Russia-Ukraine war: Israeli figures 'appealed to US' not to sanction Roman Abramovich
Israel's Holocaust Memorial Museum and several influential figures have asked the US ambassador not to sanction Israeli-Russian billionaire Roman Abramovich prior to Moscow's invasion of Ukraine on Thursday, Israeli media reported this week.
Dani Dayan, the chairman of Yad Vashem, and other public figures, including Chief Rabbi David Lau and Yitshak Kreiss, the director of Sheba Medical Center, wrote to the US ambassador in Israel, Tom Nides, urging Washington not to sanction Abramovich.
The letter to Nides was dated 6 February, a few weeks before Russia's invasion of Ukraine, following reports that the US was assembling a list of figures and enterprises to be sanctioned if Russia attacked Ukraine, according to the Times of Israel.
The letter to Nides said that sanctioning Abramovich "would be both unfair and would negatively impact Israel and the Jewish world".
On 23 February, the day before Russia invaded Ukraine, Dayan announced that Abramovich had made an eight-figure donation to Yad Vashem, amounting to millions of shekels, that "will significantly strengthen Yad Vashem's mission".
“This partnership highlights his continued dedication to Holocaust remembrance and combating antisemitism, and buttresses Yad Vashem’s determination to remain the gatekeeper of accurate, fact-based memory of the Shoah,” Dayan said.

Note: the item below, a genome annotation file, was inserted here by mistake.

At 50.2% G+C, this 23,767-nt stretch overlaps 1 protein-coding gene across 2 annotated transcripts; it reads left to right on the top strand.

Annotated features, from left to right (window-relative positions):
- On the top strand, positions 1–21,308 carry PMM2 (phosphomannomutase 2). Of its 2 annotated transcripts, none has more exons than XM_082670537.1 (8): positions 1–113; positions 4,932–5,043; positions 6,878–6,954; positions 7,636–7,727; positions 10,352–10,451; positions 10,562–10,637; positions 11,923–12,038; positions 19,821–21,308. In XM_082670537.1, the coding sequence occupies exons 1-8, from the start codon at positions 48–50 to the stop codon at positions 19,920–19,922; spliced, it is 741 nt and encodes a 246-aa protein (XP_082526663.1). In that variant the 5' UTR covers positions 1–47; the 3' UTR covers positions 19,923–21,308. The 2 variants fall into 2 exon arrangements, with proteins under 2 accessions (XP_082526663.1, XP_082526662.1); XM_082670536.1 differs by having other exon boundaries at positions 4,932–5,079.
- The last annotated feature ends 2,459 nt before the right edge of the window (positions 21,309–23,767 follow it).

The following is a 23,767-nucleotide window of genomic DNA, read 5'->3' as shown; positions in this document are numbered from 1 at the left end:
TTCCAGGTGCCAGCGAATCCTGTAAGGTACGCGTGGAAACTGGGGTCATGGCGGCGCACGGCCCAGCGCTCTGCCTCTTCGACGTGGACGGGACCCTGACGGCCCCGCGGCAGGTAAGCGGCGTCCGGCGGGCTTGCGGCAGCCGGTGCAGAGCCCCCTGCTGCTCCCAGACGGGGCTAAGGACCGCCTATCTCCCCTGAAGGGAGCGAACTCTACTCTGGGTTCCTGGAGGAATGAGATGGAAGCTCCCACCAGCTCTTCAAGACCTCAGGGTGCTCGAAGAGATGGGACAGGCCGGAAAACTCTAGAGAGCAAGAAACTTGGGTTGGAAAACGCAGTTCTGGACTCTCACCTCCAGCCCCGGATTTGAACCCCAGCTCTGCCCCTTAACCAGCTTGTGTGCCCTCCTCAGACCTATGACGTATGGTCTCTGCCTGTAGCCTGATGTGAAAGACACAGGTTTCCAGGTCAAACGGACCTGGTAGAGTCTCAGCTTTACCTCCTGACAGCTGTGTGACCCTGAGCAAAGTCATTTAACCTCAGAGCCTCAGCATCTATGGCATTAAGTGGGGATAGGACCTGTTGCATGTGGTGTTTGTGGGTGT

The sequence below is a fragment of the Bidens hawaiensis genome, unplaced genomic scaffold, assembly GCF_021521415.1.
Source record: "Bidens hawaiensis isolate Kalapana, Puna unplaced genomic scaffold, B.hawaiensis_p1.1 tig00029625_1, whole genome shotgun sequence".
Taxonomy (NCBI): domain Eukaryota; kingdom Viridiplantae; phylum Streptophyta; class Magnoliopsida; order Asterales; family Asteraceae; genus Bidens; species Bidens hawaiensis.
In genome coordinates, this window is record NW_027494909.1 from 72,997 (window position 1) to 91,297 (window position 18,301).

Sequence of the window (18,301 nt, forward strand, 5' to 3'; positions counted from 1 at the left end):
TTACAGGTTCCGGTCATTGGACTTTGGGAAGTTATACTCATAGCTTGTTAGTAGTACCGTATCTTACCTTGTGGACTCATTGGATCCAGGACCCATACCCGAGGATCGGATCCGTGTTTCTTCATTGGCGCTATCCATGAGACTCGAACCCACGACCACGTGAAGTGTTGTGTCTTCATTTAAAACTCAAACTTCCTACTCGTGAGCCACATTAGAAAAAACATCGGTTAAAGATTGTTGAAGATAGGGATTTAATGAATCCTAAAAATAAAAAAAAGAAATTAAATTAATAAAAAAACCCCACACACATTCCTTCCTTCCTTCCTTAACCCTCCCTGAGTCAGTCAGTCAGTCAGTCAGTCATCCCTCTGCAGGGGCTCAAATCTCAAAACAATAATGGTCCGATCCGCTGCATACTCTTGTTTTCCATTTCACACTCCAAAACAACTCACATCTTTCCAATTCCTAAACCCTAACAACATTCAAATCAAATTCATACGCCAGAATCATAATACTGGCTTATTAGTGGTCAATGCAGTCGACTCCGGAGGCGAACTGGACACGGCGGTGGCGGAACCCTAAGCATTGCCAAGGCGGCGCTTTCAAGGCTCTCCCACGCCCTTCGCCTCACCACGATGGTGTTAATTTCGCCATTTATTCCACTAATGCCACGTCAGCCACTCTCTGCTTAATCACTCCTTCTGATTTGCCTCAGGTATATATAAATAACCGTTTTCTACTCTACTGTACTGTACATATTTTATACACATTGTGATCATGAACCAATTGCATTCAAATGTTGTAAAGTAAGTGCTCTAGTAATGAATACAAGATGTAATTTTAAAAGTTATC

Abramovich became the second-largest donor to Yad Vashem after the Jewish American billionaires Miri and Sheldon Adelson. The exact size of his donation was not revealed.
Funding pro-settlement groups
Israeli political analyst Noa Landau said in a column in Haaretz newspaper on Tuesday that Yad Vashem's appeal to the US was "embarrassing".
"[This] casts a heavy shadow not only over the donation of tens of millions of dollars that Yad Vashem received from [Abramovich] recently, but over the whole system of generations of schnorring by Israel’s primary Holocaust museum and memorial," Landau wrote.
Landau also criticised Yad Vashem for facilitating "Shoah-washing" by inviting figures such as the right-wing leader of Hungary, Viktor Orban, to visit the museum as part of the Israeli political push against Palestinians and Iranians, despite accusation of antisemitism against Orban.
Abramovich has been under the spotlight as western countries imposed sanctions on several Russian companies and billionaires, accused of having close ties to Moscow's government and President Vladimir Putin.
He announced on Saturday that he is handing over the stewardship of UK football club Chelsea, which he owns, to trustees.
On Monday, the billionaire's spokesperson claimed that he was asked by Ukraine to mediate peace talks with Russia.
In 2018, amid diplomatic tension between Moscow and London, Abramovich was unable to extend his visa in the UK and moved to Tel Aviv where he become an Israeli citizen.
The Times of Israel reported that Abramovich had donated a total of almost $500m to Israeli and Jewish causes in recent years, including to Elad Foundation, a pro-settler far-right movement that aims to evict Palestinians from their homes in occupied East Jerusalem to make way for Israeli settlers to move in.